The conference encapsulated the profound paradoxes in our current security conditions. On the one hand, there is ample evidence that the international community is tackling poverty, disease, gender empowerment and other aspects of global development better than ever, with measures that on the face of it should reduce the likelihood of conflict. Yet, as Ischinger pointed out: “The warning signs are flashing in bright red… The world has moved much too close to the brink of major interstate conflict.”
This is a turn of events that only a few years ago most would not have envisaged, and the identity of the countries and the theater of war where they might face each other remain foggy and unclear. However, as we witness hostilities in Syria, where major powers are in dangerously close proximity; growing tensions in the Sahel region and in Yemen; the war of words between Iran and Israel, even during the conference; and, of course, the escalating tension between the United States and both North Korea and Iran; the threat of major interstate wars comes fearfully into focus.
There is a general agreement that the biggest threats to international security come from civil wars, terrorism, climate change, organized crime, the proliferation of weapons of mass destruction, cyberspace, and small arms (which kill up to 100,000 people every year in conflict zones). These security threats are often inter-related and exacerbate one another. A further consensus is that addressing such global security challenges requires leadership — but unfortunately this is in short supply, as is any in-depth understanding of the complexity of worldwide security issues, and how their political, economic and social aspects are inter-linked.
It was noticed and noted that this year’s Munich conference was short on world leaders’ participation and/or demonstration of such qualities. While the absence of German Chancellor Angela Merkel was mainly due to her difficulties in forming a coalition, the absence of the US and French presidents, for example, demonstrates the weakening of transatlantic security cooperation, and consequently NATO’s ability to provide adequate answers to any future threats.
A major reason for this is that, for nearly a quarter of a century, Europe has stalled on defense spending. This was one of the dividends of the end of the Cold War, enabling resources to be diverted to public services instead. The 2008 financial crisis led to further cuts in expenditure on defense; nevertheless, this trend has stopped and even reversed since 2014 due to gradual improvements in economic conditions. An increase in GDP was only one side of the equation. The other was an increased perception of threats originating in the Middle East and Sahel region, and from the East, especially following Russia’s 2014 annexation of the Crimea and its military intervention in Ukraine. Security threats are closer to home and more immediate than they have been for a long time. Terrorist attacks claiming many lives and spreading fear across the continent have added a new security threat dimension.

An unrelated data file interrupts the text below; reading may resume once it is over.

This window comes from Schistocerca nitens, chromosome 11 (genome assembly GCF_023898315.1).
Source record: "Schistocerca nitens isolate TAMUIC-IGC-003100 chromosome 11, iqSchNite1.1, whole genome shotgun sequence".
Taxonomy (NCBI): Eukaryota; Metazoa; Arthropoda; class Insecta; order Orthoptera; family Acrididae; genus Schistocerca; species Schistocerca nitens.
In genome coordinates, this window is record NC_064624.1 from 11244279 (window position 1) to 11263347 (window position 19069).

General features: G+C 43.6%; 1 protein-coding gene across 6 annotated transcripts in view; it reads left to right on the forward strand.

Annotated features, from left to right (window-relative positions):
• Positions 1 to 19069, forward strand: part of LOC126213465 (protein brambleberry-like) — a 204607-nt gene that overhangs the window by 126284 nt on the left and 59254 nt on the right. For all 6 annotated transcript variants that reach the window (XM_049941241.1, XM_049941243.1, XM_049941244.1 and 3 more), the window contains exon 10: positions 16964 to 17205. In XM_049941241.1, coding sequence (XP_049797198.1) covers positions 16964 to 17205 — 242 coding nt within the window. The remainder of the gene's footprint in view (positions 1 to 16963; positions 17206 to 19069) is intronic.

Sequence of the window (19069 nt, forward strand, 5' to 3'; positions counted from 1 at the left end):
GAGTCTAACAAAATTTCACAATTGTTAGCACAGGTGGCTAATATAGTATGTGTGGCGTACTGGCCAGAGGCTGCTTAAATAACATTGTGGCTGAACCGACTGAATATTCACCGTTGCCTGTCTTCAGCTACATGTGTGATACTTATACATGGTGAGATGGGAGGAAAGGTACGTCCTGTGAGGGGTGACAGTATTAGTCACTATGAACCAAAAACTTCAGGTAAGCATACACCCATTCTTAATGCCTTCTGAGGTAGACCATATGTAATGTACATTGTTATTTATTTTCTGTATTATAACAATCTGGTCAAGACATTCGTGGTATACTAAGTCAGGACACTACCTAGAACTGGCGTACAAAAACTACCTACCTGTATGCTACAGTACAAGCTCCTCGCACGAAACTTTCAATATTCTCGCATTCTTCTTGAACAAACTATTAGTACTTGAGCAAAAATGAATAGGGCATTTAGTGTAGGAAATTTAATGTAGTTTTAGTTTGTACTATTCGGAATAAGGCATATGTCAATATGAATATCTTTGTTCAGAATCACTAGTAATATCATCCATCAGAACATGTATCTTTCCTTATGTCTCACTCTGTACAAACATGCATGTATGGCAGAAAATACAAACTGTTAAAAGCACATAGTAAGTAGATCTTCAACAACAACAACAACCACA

The Israel-Iran exchange has given everyone a taste of the reality that many international rivalries are one step away from the abyss of war.
There has been a noticeable and significant shift in attitudes to different security issues. It has become apparent that countering terrorism is not only about chasing militants around the world and using force and the weight of the law against them. It requires countering their narratives and changing the conditions that give extremists fertile ground for nurturing hatred and swelling their ranks: This is what matters in the long run. Not unrelated is the need to strengthen cybersecurity worldwide, not only with regard to direct cyberattacks, but also to the way information can be manipulated and distorted, and affect what we believe to the detriment of the democratic process. Eric Schmidt, the former Executive Chairman of Google, has asserted that: “The trust that has been built up in democracy is much easier to destroy than rebuild.”
But if anyone wanted proof that old-fashioned interstate hostility is alive and kicking, they need look no further than the war of words between Israeli Prime Minister Benjamin Netanyahu and Iran’s Foreign Minister Javad Zarif — in different sessions of the conference, needless to say. Netanyahu, waving a chunk of Iranian drone brought down in Israeli airspace, claimed that Iran was the “greatest threat to our world” and asked Zarif: “Do you recognize it? Don’t test us. You should, it’s yours.”
Zarif later dismissed Netanyahu’s performance as “a cartoonish circus, which does not even deserve a response”. But he responded all the same, and accused the Israeli leader of attempting to instigate anti-Iranian “hysteria.” Israel’s growing tensions with Iran and its Hezbollah proxy along the borders with Syria and Lebanon, not to mention Netanyahu’s difficulties at home, might well lead to its first direct confrontation with Iran, especially with this kind of toxic rhetoric in the air.
The exchange may have added some theatricals to an otherwise subdued conference, but it gave everyone a taste of the reality that, beyond the polite conversations on a range of security threats, lie many international rivalries that are on the brink — one step away from the abyss of war.
- Yossi Mekelberg is professor of international relations at Regent’s University London, where he is head of the International Relations and Social Sciences Program. He is also an associate fellow of the MENA Program at Chatham House. He is a regular contributor to the international written and electronic media. Twitter: @YMekelberg